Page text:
Details of a long-expected overhaul of the UK’s corporate reporting and audit regime have been confirmed by the Department for Business, Energy & Industrial Strategy (BEIS). The revamp will see the Audit, Reporting and Governance Authority (ARGA) replace The Financial Reporting Council (FRC) as the new corporate reporting and audit regime regulator. According to BEIS, the overhaul is intended to address issues including the perceived dominance of the ‘Big Four’ audit firms, prevent the large-scale collapse of businesses and ensuring more effective corporate reporting and audit to allow investors assess the stability of large companies. The Chartered Governance Institute of UK & Ireland praised the introduction of “infrastructure to improve the quality of the decision-making: good quality, ethical decision-making builds sustainable businesses, enabling them to create long-term value”. Yet, an article by the Financial Times voiced criticism of the plans, suggesting they had been watered down by not including a proposal requiring directors to sign off on the internal controls of companies and reducing the number of companies falling under the strictest requirements. FRC CEO Sir John Thompson said: “The Government’s decision not to pursue the introduction of a version of the Sarbanes-Oxley reporting regime is, the FRC believes a missed opportunity, to improve internal controls in a proportionate, UK-specific manner.” Plans to introduce a draft audit bill were previously announced in the Queen’s Speech.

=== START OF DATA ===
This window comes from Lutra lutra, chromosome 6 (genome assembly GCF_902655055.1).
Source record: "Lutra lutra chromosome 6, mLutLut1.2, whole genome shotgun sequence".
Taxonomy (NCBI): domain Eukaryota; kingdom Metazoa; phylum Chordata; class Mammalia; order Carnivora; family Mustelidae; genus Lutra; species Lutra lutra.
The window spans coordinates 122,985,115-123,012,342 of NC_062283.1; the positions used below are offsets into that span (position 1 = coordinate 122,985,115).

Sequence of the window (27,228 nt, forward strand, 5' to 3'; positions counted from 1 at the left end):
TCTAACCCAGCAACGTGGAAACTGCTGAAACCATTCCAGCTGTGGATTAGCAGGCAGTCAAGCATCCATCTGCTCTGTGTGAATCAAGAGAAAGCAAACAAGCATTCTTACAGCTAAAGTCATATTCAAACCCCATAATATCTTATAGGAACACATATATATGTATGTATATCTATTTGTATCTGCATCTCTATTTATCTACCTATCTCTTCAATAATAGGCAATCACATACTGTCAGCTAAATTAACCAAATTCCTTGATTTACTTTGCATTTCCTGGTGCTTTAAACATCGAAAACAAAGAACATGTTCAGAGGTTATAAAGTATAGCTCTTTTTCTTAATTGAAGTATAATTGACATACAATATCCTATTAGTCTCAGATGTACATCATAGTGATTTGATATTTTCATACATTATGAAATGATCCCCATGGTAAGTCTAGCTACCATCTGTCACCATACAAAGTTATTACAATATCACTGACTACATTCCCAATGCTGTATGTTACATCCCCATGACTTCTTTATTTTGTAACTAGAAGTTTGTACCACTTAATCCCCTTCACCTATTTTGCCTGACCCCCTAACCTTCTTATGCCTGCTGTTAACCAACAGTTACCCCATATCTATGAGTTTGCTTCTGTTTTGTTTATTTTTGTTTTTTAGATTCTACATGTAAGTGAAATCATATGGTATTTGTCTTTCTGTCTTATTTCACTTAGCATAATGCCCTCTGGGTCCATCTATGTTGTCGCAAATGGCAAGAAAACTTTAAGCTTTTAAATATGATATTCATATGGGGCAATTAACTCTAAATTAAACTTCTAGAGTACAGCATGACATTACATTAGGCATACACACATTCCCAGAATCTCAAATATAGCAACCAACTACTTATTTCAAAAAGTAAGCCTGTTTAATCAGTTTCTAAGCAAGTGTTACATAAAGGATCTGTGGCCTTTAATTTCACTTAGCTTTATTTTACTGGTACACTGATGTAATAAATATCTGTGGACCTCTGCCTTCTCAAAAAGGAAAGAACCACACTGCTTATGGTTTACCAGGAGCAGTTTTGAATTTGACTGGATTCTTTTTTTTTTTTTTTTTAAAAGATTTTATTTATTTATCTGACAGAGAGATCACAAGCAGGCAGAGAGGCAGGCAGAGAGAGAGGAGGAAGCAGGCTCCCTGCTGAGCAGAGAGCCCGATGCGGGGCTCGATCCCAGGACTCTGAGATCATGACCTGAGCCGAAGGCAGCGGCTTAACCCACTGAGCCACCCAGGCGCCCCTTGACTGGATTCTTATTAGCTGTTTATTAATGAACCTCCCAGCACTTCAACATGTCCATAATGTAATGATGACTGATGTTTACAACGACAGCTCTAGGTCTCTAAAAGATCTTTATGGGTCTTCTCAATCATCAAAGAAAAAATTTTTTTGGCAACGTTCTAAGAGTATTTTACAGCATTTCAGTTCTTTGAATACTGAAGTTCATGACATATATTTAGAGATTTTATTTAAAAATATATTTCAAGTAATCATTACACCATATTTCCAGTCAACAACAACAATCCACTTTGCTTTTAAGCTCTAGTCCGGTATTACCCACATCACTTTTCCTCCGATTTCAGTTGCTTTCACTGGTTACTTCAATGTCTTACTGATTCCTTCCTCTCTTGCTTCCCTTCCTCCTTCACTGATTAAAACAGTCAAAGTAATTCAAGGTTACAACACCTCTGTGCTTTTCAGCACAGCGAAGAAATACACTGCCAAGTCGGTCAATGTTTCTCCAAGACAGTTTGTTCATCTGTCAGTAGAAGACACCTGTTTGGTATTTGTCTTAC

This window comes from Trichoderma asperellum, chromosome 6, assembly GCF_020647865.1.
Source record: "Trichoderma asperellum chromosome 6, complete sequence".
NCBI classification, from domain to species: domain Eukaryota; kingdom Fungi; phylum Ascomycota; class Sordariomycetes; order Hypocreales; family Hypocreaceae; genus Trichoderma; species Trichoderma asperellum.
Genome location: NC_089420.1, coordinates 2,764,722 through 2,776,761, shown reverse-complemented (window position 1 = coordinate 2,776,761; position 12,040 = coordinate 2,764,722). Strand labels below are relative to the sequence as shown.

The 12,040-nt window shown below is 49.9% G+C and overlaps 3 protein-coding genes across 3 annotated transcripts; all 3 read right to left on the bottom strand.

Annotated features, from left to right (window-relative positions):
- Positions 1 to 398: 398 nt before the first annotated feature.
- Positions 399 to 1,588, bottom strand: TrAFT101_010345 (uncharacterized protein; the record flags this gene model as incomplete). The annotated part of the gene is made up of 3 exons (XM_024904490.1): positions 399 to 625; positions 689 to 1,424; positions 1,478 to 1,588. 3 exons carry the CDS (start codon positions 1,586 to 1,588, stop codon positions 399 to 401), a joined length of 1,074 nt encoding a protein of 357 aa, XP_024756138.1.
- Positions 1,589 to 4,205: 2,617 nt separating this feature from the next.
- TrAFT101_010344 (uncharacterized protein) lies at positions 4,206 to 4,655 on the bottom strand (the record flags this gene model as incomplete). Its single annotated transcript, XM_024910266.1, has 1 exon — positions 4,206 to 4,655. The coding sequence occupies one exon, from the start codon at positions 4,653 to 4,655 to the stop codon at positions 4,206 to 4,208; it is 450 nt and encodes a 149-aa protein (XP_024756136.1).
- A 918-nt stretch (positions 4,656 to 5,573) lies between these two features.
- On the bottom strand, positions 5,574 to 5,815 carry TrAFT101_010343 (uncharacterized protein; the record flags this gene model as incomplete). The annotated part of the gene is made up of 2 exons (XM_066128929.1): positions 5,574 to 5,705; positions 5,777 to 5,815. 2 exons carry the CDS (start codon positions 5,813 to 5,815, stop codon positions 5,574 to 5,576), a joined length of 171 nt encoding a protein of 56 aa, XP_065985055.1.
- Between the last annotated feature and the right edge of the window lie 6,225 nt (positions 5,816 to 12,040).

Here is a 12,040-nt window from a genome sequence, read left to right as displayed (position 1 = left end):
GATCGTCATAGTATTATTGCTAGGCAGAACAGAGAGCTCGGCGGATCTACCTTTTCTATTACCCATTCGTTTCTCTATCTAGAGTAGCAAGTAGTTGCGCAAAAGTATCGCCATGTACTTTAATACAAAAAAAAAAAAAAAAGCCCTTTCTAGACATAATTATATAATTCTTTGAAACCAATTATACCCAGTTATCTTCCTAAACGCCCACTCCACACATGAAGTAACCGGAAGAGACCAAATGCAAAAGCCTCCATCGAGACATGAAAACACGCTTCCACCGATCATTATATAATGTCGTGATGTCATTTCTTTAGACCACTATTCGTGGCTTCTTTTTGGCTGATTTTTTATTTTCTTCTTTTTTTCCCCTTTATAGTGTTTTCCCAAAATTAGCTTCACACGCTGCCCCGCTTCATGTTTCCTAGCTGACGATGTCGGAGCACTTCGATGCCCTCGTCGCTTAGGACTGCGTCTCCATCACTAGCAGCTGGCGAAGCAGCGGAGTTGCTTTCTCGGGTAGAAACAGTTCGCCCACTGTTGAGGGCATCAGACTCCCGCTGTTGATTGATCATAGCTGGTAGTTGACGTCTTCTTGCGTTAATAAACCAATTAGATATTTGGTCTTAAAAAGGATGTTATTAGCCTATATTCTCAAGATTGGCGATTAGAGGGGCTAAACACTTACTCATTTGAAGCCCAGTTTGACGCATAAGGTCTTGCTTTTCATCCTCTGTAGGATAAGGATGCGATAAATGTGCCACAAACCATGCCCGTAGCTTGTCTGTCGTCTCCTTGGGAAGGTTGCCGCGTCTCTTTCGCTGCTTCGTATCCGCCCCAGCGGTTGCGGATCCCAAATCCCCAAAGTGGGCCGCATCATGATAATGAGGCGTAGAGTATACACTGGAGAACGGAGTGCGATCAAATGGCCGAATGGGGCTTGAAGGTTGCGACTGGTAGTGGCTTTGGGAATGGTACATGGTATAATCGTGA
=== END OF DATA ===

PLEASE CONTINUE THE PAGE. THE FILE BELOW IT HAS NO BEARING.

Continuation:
📣 The new corporate reporting & audit process will:
🟠 forewarn of sudden company collapses
🟠 protect jobs
🟠 introduce a new regulator with greater powers
🟠 increase transparency
🟠 reinforce the UK's reputation as a world-class place to investhttps://t.co/BRMGwHIrJX pic.twitter.com/8TfIgYcZEM
— Dept for BEIS (@beisgovuk) May 31, 2022